Should they get in trouble too?

    • yes (Score:1, Troll)

      by swschrad ( 312009 )
      the alleged content is totally age-inappropriate and should not be in the consumer package. they can put all the hacksmut they want on the development server hidden deep in the bowels of the office, but if any of it gets out on releases, it should be declared.

      the way to settle this for ever is the ratings outfits to actually review the stuff they shuffle papers over, and employ a few of the 1337 to search for easter eggs... or in this case, perhaps, easter pornos... and if any are found, the product will r
  • by Anonymous Coward on Thursday June 29, 2006 @02:11PM (#15629508)
    The stupid thing is that the ESRB's M rating is supposed to be equivalent to the MPAA's R rating. The AO rating is supposed to be equivalent to an NC-17 (or worse) rating.

    The Hot Coffee scenes are not NC-17 material, they're R material. There's no wang, there's low quality pixelated boobs, etc. If you've seen any good sex/violence R movies, you've seen worse than Hot Coffee. So either the rating system needs to be addressed or there's a double standard between video games and movies.

    I'm all for Take Two getting in trouble for not removing unused questionable content, however crucifying them for what should be a rerating from M to M is getting out of hand. Of course, the ESRB went with the flow and rerated the game to AO.
    • The problem is that computer games are still seen as an activity for children, despite what the ESA has said [] based on their research. Therefore, any violations are judged much more harshly and it's easier for accusations of obscenity find a willing audience. After all, it's all impressionable 13-year olds watching Hot Coffee, not 33 year olds able to handle content that's less racy than what you find on premium cable channels.

      Unfortunately, there's not much to be done to change opinions. We'll have to wa
  • The game had the appropriate rating of "Mature" from the very beginning. The hot coffee mod should not have changed that. Yes, they may have witheld hidden game content from the ESRB, but it was not content that was a) accessible through normal play b) content that would make it an AO game. I'm not a lawyer, but I think rationally. I wish these people would too.
    • I don't see the problem ...

      The real problem here is that Take Two is a publicly traded company. m &q=l&c= []

      The rules are very different when you have the public finance your business. You are legally obligated to inform investors of risks. With this in mind it is entirely reasonable to investigate whether the scene was an accident or a marketing gimmick.

    • I cannot comprehend how the 'Hot Coffee' mod is even an issue.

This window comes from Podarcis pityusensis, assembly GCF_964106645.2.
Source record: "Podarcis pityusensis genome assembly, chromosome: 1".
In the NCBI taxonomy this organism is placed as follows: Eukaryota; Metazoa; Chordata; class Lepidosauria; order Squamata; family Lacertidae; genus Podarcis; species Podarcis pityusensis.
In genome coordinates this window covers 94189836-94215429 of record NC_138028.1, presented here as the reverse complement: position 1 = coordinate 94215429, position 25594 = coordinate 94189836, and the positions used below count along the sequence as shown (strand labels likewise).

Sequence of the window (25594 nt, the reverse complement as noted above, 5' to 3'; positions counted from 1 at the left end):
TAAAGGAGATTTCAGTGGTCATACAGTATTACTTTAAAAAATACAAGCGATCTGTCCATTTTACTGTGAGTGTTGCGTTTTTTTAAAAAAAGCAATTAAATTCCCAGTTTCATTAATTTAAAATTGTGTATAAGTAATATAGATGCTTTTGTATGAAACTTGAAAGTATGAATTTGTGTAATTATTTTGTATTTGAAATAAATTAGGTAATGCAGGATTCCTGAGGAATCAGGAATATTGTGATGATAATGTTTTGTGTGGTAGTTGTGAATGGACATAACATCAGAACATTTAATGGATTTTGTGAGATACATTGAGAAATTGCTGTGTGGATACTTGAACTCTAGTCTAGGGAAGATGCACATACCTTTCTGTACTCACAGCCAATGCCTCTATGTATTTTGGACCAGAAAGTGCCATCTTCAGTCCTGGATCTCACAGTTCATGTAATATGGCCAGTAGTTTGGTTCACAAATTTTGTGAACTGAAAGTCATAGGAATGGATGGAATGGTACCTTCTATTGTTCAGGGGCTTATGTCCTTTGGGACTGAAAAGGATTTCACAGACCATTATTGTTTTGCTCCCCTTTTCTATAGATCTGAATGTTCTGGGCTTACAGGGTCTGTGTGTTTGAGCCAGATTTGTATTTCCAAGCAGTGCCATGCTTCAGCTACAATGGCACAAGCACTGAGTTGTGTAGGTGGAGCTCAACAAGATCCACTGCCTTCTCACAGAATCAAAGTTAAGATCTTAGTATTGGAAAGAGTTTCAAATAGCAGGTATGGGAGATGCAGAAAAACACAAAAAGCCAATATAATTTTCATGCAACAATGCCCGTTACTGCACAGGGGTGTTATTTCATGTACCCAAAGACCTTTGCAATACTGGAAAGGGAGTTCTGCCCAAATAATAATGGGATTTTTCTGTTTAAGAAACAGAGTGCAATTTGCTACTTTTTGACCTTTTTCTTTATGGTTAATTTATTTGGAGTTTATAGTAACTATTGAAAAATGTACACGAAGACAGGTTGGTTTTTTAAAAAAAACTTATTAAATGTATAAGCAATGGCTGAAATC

The game allows you to pick up hookers, and then kill them. For this there is no problem, but 'showing' the guy having sex is a problem.
      Of which there is nothing to see anyway.

      I can kind of understand the ERSB having an issue as it is very embarrassing for them and does reflect badly on their processes and procedures. I realize the code shouldn't have been executable, but it still made them look bad.

      It looks to me like someone wants to make sure
  • Is it just me or do other people find it ridiculous that with all the problems going on in the world, that a video game company is being taken to court over a hidden/unfinished and unaccessible (unless hacked) portion of the game that depicts sexual activity between two polygonal objects?

    Not to mention that there was no lawsuit when the rest of the game involves shooting, beating, and killing other people using numerous methods. Rewarding illegal activity and portraying violence with utmost graphical exu

  • by LordZardoz ( 155141 ) on Friday June 30, 2006 @08:44AM (#15635456)
    Having not seen the cheat in action, I cannot be certain.

    I would guess that the sex game was a full feature for quite a while that was essentially cut do to legal liability. It is very possible that it was cut very late in development. Plenty of games ship with assets on the install disks that are not used by the final product.

    This in turn would mean that the feature probably shows up as a feature in a design document somewhere. Take 2, being the publisher, probably has internal documentation debating keeping or cutting the feature, and quite possible a document that ultimately telling the developers to cut it.

    Being late in development, the hooks to trigger the missions were probably just removed at a script level. And that would result in the possibility of someone restoring a few lines of game script to re-enable the code.

    In any event, I dont see the big deal about this.

  • As a former Lead artist (hacking all the way back to 1988), one of our favourite tricks was to write defamatory messages (usually about a producer), using an RGB color value of 001 on a 000 (black) background. No-one ever noticed.

APL hackers do it in the quad.